Charles de Lint, |
What the Mouse Found & Other Stories
(Subterranean Press, 2008)
It was a night of moonlight and silver, when the grass stalks whispered quietly to each other in the Big Field and clouds like tall ships sailed across the sky.
That's the opening sentence of What the Mouse Found & Other Stories, a slim new volume from Charles de Lint, published by Subterranean Press. If you think it sounds like the start of a children's tale, be sure to pat yourself on the back for cleverness and insight -- that's exactly what it is.
But with de Lint, you can usually count on stories within stories, and in this case, there's a wonderfully personal touch to the tales. De Lint's wife, the lovely and talented MaryAnn Harris, is an accomplished seamstress and toymaker, and these short stories were written by Charles to accompany some of the toys she made nieces, nephews and the children of friends. (Of special note here is niece Kmoré, who graces the cover in a classic frog-kissing pose.) All of the stories were written in the 1980s, back when de Lint was just finding his storyteller's voice, and about half were never before published; none have been collected until now.
De Lint notes in his introduction, "Kissing Frogs," the influence of A.A. Milne and Kenneth Grahame on these stories, a connection that is readily apparent. Here, toys come to life, the wind plays and spirits come down from trees, all to the delight of de Lint's young protagonists.
Photos of MaryAnn's creations accompany the text. So, when Sophie -- who lives in the city but dreams in the Branching Wood -- makes friends with Bunnypaws in "What the Mouse Found," you know the rabbit in this tale looks just like the flopsy toy that MaryAnn made and is pictured within. And when Christine shares a cookie with the hedge gnome Tomkin Furley in "Gnomin' in the Gloamin'," the wizened figure perched on a tree limb in another photo suits the story to a T. Oakey Bedokey comes to life in more ways than one, as does Maple Sugar, who only looks like a doll from one point of view.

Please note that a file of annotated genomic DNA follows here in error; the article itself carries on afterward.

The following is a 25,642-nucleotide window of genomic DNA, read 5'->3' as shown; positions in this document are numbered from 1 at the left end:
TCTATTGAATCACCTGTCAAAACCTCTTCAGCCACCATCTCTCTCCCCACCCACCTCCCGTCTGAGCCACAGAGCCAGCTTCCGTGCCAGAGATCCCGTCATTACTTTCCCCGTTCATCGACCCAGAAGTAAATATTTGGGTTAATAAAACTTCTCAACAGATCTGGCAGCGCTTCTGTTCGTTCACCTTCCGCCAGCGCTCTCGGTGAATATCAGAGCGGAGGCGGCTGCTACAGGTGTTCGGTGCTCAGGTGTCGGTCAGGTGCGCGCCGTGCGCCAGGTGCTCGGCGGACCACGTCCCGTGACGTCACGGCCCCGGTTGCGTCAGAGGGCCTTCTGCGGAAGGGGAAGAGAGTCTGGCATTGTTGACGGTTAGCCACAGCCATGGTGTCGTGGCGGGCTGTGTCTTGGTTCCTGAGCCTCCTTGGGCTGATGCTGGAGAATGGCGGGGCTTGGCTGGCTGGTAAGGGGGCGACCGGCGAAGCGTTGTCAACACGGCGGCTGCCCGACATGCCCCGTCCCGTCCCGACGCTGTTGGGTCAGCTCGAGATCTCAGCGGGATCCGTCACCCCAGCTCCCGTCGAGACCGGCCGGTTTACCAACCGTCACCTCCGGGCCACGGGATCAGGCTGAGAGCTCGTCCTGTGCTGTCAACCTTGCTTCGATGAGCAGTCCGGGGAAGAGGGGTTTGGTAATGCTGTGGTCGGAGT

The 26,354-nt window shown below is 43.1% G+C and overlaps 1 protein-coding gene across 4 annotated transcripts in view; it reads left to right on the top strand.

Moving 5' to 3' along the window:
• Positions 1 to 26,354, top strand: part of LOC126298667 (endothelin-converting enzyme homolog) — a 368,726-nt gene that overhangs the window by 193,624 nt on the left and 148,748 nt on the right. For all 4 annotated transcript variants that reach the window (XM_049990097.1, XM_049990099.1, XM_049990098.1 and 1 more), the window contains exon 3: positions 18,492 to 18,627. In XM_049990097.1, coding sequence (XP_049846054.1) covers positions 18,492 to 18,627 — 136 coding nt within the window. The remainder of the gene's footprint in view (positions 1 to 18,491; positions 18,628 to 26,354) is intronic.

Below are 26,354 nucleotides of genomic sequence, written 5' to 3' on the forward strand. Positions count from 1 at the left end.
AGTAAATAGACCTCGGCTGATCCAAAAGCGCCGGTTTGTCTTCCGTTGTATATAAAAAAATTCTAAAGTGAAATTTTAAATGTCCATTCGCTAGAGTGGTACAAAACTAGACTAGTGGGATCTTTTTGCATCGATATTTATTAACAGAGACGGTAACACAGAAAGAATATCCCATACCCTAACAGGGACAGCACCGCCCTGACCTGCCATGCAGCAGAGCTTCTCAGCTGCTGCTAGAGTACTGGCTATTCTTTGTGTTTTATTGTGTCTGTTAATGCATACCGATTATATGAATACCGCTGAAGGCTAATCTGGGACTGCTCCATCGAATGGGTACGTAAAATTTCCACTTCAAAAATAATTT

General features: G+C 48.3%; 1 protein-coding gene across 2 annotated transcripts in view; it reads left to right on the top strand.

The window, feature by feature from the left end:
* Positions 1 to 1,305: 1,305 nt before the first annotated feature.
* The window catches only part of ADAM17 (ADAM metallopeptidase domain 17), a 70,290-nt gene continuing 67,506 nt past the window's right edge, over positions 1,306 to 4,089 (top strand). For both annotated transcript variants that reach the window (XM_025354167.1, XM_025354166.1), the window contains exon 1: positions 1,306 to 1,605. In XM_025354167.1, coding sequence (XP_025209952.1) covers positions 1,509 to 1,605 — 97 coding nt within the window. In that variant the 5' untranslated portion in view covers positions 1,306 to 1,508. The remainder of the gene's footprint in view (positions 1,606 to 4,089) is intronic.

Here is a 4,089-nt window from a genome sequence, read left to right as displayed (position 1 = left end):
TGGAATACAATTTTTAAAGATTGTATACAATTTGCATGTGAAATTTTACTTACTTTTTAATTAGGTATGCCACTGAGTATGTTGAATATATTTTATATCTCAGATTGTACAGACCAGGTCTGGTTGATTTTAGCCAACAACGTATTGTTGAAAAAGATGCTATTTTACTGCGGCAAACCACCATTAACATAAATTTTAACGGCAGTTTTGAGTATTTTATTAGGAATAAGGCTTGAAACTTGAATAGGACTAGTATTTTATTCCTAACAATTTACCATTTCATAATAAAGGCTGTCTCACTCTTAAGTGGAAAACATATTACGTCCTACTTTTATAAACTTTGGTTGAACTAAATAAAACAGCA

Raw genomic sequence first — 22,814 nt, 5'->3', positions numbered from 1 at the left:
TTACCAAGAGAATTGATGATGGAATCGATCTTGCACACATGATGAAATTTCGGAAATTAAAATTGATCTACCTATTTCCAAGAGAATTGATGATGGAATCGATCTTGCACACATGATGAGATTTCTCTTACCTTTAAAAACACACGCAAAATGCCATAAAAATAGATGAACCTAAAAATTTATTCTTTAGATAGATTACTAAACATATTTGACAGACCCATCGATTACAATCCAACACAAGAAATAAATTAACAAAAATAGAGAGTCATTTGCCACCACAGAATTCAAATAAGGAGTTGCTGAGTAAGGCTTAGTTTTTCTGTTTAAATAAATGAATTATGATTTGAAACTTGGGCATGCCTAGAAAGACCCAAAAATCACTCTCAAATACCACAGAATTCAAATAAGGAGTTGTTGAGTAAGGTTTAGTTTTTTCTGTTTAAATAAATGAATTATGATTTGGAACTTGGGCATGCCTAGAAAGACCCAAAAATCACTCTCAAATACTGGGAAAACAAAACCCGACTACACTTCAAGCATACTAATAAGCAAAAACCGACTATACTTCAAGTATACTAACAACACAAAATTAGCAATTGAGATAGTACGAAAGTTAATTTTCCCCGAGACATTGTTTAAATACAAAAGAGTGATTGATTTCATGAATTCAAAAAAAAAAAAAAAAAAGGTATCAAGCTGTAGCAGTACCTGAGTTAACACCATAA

"Tip & the Lion," the only story without an accompanying photo, provides a whole new mythology behind the zoology of ocean waves. For readers who purchase the deluxe limited edition of the book, there's a bonus tale, "The Songs of Timothy Tomtit."
The stories are very short, easy to digest and easily read aloud. Though brief, they are filled with the rich imagery and almost-alive characterizations that are to be expected in de Lint's writing. So don't be surprised if, while reading, you feel a light breeze tickle your feet, hear the crunch of leaves and far-off voices or smell, just at the edge of imagination, a fresh chocolate-chip cookie.
De Lint has released a whole library of books aimed at adults and young adults, but his kid-oriented work is more rare. What the Mouse Found & Other Stories is a treasure for parents and children's librarians -- but also will find a happy home with anyone who holds a soft place in his or her heart for the wonders of childhood.
When you're touched by magic, nothing's ever quite the same again. What really makes me sad is all those people who never have the chance to know that touch. They're too busy, or they just don't hold with make-believe, so they shut the door without really knowing it was there to be opened in the first place.
5 April 2008
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